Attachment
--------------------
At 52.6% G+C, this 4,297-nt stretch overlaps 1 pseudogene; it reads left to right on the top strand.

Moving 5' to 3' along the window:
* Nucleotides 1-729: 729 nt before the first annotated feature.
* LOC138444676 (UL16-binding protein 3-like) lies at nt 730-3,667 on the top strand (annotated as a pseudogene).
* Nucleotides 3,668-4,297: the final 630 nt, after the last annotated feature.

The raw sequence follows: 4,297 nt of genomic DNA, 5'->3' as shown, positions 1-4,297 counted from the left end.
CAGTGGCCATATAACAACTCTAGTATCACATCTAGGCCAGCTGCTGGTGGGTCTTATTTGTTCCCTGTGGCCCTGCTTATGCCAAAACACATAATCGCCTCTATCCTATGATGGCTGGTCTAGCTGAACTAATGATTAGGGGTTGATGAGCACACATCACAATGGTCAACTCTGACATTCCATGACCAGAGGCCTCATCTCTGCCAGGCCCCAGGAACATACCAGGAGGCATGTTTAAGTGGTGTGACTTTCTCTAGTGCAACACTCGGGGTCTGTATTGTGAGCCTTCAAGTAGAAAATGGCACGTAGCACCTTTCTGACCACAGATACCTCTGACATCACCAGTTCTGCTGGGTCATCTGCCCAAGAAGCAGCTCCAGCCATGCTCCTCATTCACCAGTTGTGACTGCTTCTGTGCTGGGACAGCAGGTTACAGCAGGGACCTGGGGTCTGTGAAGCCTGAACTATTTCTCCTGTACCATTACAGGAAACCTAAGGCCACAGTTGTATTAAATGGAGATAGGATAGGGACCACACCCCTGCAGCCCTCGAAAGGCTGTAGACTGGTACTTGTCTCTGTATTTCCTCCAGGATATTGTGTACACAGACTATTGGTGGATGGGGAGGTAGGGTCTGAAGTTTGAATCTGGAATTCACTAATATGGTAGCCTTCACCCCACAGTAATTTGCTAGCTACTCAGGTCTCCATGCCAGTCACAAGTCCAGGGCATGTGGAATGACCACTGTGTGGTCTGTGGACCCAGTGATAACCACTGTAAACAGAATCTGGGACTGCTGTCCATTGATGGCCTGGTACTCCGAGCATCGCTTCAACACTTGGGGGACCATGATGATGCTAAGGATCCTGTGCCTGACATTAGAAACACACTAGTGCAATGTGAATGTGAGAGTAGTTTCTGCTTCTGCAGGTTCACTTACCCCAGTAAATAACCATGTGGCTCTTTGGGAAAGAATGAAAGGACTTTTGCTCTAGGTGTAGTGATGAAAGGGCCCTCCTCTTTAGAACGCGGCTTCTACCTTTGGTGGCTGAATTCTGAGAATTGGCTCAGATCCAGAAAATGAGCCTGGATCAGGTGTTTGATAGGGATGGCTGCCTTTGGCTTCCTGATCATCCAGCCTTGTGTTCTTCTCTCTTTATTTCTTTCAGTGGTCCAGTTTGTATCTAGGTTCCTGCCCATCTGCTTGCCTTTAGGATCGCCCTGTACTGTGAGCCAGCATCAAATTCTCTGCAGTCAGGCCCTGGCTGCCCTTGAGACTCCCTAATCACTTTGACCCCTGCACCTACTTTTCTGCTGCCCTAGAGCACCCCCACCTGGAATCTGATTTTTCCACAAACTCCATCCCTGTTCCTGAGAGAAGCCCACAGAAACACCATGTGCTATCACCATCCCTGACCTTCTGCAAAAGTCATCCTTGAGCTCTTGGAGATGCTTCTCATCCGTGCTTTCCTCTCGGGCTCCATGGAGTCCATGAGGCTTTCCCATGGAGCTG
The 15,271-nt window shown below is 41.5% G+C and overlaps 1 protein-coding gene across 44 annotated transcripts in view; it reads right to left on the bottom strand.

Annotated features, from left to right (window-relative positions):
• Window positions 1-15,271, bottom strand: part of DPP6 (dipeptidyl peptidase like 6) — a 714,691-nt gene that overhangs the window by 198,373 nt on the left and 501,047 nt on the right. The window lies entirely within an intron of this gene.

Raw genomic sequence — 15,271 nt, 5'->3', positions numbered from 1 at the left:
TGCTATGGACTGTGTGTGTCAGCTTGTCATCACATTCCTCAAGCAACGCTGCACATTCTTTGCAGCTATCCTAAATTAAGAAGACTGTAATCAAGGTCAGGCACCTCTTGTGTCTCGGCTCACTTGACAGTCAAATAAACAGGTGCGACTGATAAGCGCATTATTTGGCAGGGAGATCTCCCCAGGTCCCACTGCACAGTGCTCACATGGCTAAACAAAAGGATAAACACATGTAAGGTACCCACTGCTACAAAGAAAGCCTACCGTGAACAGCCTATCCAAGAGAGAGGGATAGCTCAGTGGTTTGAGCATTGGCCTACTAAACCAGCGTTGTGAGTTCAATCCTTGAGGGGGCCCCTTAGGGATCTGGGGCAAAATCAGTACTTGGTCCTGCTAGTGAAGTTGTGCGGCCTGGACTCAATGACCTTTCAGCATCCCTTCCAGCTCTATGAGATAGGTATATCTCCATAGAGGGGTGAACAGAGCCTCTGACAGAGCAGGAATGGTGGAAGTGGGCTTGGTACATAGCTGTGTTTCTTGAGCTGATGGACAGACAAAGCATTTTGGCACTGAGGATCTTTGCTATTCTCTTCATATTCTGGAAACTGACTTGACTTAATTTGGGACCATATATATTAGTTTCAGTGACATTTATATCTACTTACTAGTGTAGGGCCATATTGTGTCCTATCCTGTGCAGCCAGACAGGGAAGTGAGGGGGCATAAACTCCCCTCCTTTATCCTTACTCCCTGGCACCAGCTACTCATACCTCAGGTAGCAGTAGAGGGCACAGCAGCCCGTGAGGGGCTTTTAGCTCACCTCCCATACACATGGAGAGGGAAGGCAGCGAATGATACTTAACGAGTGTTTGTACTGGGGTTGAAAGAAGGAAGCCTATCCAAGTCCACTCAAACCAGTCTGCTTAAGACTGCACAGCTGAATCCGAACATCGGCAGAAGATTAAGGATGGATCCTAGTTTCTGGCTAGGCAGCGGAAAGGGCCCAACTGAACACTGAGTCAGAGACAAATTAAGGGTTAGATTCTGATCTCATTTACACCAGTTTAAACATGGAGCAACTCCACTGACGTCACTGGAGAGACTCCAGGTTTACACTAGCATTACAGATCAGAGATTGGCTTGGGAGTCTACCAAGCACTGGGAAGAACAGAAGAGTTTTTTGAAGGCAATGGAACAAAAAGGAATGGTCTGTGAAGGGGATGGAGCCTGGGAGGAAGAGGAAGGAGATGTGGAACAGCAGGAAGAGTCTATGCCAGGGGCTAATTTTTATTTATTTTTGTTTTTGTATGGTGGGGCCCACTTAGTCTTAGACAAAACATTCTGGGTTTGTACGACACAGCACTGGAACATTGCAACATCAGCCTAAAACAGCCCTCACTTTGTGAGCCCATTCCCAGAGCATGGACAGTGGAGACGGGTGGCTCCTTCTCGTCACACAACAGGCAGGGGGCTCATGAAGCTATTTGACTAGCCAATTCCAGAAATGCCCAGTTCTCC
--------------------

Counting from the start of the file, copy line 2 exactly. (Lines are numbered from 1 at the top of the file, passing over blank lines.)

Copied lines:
Moving 5' to 3' along the window: